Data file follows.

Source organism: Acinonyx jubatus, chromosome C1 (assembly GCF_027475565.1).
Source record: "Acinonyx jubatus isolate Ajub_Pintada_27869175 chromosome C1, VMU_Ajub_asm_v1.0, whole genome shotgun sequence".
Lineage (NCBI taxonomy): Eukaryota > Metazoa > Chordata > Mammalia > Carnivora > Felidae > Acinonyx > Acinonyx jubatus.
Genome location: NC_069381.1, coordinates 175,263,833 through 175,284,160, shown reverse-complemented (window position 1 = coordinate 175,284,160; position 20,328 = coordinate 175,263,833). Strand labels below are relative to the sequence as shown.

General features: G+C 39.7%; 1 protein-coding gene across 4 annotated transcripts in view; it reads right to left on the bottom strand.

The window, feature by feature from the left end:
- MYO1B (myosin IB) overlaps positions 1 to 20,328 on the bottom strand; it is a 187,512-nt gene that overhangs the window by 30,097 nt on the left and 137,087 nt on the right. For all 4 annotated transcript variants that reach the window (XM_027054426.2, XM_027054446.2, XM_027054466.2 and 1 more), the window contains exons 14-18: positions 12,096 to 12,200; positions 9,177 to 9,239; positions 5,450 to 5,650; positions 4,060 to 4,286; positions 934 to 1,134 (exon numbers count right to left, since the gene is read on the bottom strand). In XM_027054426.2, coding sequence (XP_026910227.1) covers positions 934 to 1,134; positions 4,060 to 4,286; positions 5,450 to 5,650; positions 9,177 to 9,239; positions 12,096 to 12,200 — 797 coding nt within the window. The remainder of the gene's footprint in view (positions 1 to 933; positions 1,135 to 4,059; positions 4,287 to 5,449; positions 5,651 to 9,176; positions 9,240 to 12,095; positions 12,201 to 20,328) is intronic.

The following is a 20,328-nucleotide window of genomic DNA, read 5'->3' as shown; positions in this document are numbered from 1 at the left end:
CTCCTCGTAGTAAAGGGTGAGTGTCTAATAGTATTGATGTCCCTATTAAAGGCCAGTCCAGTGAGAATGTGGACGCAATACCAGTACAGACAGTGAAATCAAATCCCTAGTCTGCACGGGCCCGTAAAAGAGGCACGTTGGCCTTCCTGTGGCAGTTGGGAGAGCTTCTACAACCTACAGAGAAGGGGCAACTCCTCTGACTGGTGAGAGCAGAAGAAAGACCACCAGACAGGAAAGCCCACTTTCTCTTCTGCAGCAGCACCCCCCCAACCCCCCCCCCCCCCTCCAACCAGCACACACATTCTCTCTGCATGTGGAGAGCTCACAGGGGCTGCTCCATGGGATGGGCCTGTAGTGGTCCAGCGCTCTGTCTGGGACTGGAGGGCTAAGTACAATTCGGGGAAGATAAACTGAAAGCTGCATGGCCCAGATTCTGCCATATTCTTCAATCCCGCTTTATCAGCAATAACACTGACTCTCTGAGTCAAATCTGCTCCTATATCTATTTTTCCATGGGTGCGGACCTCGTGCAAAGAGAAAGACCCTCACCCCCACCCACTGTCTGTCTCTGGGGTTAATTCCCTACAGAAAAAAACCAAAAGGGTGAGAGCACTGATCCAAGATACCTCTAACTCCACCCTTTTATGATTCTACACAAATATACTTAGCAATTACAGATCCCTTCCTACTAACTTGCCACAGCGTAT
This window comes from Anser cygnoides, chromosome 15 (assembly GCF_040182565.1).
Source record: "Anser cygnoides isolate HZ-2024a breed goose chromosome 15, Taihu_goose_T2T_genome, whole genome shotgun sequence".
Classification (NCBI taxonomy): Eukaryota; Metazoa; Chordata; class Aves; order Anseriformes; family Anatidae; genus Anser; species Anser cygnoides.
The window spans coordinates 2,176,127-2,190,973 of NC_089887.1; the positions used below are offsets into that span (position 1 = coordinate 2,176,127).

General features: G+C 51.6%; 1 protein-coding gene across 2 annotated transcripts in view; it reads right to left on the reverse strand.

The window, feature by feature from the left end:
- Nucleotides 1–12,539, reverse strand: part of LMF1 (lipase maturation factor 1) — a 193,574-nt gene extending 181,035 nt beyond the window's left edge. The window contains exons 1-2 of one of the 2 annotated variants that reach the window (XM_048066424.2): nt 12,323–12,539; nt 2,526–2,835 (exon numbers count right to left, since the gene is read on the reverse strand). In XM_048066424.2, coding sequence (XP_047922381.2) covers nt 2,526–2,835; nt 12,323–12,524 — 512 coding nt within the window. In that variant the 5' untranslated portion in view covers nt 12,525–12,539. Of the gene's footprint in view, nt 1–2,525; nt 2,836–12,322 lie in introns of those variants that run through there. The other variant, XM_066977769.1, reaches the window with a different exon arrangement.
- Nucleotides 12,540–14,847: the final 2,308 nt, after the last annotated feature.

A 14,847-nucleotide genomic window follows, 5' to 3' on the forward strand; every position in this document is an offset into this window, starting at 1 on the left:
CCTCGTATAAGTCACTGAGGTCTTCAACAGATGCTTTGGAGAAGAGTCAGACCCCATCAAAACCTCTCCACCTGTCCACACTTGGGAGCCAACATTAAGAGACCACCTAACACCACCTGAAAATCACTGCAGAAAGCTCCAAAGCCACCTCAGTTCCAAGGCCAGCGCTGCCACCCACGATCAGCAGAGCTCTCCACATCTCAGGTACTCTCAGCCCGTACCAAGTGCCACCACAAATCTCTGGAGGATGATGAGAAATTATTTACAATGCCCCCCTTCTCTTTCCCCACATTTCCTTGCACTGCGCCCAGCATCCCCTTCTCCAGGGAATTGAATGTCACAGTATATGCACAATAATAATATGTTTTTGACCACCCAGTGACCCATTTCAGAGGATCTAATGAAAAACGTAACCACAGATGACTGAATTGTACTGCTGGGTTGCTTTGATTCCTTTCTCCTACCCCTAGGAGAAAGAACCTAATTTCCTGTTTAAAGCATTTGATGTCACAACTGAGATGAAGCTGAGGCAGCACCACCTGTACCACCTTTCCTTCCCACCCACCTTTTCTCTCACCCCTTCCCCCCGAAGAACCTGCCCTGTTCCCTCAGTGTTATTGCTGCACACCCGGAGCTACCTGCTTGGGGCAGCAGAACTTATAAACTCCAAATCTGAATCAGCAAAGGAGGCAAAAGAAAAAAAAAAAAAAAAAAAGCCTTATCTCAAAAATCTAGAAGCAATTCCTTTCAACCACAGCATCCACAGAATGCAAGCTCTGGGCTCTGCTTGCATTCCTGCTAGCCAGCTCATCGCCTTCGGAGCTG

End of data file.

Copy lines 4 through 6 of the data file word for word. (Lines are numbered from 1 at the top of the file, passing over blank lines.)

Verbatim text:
Genome location: NC_069381.1, coordinates 175,263,833 through 175,284,160, shown reverse-complemented (window position 1 = coordinate 175,284,160; position 20,328 = coordinate 175,263,833). Strand labels below are relative to the sequence as shown.

General features: G+C 39.7%; 1 protein-coding gene across 4 annotated transcripts in view; it reads right to left on the bottom strand.

The window, feature by feature from the left end: